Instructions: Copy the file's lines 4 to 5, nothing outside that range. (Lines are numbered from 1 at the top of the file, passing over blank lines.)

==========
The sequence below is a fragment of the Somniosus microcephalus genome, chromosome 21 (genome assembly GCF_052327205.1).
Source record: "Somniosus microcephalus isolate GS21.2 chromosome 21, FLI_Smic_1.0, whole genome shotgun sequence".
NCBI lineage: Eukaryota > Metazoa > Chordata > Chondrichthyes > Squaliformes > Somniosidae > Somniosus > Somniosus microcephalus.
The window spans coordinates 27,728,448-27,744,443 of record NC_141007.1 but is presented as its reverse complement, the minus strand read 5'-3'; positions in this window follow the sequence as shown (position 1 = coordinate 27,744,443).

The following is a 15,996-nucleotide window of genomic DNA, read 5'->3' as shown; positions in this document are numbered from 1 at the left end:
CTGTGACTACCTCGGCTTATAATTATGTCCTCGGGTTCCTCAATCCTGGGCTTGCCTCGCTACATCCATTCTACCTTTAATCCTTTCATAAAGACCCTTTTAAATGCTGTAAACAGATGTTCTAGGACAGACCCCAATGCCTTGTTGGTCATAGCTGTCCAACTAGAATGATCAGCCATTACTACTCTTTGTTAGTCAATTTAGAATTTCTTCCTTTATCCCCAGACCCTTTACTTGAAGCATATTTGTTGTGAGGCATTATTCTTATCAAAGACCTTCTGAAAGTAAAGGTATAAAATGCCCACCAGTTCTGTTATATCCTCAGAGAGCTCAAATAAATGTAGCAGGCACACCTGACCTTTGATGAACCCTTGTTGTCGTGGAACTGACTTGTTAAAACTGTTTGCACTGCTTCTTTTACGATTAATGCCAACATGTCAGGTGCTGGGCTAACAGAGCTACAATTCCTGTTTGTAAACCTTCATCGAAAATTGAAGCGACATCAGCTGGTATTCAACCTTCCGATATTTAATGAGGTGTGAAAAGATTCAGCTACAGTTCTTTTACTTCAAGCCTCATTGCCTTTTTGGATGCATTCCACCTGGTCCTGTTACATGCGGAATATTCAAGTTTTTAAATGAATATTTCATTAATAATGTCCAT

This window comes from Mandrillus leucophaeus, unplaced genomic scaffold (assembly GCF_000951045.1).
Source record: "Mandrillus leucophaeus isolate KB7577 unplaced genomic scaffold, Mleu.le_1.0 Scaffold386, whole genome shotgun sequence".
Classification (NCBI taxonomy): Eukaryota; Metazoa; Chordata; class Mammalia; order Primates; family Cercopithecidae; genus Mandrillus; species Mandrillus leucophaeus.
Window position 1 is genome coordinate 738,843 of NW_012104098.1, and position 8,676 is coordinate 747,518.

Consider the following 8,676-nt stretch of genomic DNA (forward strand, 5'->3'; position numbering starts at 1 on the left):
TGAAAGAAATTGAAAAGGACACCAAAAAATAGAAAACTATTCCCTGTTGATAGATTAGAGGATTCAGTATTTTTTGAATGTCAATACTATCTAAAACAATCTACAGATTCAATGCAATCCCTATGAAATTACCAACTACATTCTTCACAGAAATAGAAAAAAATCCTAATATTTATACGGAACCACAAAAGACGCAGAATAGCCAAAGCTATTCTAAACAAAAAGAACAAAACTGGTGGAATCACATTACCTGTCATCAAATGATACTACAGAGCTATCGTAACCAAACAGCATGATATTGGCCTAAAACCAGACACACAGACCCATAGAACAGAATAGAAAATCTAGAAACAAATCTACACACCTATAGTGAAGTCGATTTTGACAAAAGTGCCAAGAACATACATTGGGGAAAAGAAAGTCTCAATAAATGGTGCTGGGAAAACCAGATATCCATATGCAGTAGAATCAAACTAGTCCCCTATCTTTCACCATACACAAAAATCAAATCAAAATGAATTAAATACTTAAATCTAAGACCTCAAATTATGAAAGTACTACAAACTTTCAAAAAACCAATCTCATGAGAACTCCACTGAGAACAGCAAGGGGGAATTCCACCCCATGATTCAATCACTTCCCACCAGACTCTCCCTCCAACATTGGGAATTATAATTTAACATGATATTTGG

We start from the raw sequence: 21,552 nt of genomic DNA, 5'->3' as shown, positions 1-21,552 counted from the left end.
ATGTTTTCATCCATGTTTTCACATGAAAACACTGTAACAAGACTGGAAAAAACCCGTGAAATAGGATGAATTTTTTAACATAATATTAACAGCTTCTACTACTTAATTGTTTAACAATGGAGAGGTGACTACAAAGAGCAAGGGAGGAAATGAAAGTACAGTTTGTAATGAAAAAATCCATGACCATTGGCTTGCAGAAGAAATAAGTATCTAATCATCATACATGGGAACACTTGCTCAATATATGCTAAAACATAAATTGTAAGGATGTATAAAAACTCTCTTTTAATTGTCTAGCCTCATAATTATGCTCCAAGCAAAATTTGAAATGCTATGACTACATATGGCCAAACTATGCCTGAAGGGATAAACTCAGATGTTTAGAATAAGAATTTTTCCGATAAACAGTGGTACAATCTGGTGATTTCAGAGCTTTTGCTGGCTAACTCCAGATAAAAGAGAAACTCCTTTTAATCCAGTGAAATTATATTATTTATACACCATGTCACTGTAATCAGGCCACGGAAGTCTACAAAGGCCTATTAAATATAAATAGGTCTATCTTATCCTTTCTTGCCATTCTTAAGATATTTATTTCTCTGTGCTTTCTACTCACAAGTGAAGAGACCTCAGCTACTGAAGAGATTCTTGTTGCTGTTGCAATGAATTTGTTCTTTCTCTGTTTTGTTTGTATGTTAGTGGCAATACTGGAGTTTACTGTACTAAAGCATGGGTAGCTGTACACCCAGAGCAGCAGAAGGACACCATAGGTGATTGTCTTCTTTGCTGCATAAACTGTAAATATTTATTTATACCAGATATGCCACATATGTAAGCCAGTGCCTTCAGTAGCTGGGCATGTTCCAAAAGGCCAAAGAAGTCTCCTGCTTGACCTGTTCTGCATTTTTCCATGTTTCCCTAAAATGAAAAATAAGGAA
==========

The window spans coordinates 27,728,448-27,744,443 of record NC_141007.1 but is presented as its reverse complement, the minus strand read 5'-3'; positions in this window follow the sequence as shown (position 1 = coordinate 27,744,443).

The following is a 15,996-nucleotide window of genomic DNA, read 5'->3' as shown; positions in this document are numbered from 1 at the left end: